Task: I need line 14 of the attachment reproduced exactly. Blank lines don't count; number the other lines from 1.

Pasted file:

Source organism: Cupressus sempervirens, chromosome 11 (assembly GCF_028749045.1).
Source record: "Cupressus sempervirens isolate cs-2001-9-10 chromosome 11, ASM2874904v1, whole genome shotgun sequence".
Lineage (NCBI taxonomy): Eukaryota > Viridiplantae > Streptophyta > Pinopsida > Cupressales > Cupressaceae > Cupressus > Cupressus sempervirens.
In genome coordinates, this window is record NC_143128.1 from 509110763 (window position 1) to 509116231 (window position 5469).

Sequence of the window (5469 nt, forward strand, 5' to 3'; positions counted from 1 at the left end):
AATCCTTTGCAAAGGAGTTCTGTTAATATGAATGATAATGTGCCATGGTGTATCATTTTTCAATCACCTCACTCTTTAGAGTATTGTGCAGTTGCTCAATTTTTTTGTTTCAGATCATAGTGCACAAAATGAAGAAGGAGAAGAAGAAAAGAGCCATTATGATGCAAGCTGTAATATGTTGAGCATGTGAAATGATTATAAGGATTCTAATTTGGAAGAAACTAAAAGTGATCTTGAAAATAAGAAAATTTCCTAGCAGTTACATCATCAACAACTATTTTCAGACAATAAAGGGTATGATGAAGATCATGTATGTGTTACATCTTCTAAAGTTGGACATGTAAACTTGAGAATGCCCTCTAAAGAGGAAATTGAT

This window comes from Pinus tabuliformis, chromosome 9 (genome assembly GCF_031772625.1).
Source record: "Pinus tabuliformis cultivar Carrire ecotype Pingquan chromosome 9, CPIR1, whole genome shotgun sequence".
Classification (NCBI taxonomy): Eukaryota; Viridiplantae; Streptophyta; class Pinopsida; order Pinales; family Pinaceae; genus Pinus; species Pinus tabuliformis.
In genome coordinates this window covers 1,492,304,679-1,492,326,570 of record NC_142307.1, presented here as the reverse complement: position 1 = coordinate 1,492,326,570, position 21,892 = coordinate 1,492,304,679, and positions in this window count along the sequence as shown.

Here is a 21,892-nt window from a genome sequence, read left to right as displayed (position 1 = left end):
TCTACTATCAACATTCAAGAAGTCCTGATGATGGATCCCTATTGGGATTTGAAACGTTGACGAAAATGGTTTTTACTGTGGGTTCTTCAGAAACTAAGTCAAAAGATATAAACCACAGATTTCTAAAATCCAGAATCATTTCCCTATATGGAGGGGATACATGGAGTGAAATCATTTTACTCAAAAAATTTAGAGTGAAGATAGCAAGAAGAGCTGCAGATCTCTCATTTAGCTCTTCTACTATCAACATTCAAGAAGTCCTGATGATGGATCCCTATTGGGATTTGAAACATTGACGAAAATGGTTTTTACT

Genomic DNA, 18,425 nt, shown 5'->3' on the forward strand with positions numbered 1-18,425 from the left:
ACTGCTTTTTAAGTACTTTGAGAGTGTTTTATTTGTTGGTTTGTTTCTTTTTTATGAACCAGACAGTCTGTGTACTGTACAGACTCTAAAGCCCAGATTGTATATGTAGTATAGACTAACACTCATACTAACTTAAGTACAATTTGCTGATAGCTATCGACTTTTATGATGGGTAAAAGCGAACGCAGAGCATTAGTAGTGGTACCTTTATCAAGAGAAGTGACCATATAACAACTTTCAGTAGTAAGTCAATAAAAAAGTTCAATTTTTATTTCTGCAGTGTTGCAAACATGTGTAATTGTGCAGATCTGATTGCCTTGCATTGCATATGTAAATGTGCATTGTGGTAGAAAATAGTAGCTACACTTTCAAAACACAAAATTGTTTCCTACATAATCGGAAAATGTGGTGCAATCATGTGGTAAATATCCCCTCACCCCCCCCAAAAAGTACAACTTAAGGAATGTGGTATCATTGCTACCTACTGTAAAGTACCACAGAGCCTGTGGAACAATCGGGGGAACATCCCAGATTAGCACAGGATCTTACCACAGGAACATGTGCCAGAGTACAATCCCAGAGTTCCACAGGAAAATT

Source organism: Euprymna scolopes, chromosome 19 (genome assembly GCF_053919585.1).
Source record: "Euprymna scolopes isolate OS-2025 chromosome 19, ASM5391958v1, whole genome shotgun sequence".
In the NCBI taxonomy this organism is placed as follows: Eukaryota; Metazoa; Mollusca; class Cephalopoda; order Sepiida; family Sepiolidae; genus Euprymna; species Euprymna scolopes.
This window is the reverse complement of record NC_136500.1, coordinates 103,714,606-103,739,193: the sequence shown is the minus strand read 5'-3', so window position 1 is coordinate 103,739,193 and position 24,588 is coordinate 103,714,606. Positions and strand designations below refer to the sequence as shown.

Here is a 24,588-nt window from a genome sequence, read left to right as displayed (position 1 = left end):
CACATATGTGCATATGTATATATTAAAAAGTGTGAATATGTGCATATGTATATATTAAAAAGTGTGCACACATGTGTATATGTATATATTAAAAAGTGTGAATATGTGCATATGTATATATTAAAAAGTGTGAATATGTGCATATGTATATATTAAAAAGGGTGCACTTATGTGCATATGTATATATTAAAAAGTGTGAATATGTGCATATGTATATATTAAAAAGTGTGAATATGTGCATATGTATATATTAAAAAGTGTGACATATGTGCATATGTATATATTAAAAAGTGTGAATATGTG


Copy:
ACTGCTTTTTAAGTACTTTGAGAGTGTTTTATTTGTTGGTTTGTTTCTTTTTTATGAACCAGACAGTCTGTGTACTGTACAGACTCTAAAGCCCAGATTGTATATGTAGTATAGACTAACACTCATACTAACTTAAGTACAATTTGCTGATAGCTATCGACTTTTATGATGGGTAAAAGCGAACGCAGAGCATTAGTAGTGGTACCTTTATCAAGAGAAGTGACCATATAACAACTTTCAGTAGTAAGTCAATAAAAAAGTTCAATTTTTATTTCTGCAGTGTTGCAAACATGTGTAATTGTGCAGATCTGATTGCCTTGCATTGCATATGTAAATGTGCATTGTGGTAGAAAATAGTAGCTACACTTTCAAAACACAAAATTGTTTCCTACATAATCGGAAAATGTGGTGCAATCATGTGGTAAATATCCCCTCACCCCCCCCAAAAAGTACAACTTAAGGAATGTGGTATCATTGCTACCTACTGTAAAGTACCACAGAGCCTGTGGAACAATCGGGGGAACATCCCAGATTAGCACAGGATCTTACCACAGGAACATGTGCCAGAGTACAATCCCAGAGTTCCACAGGAAAATT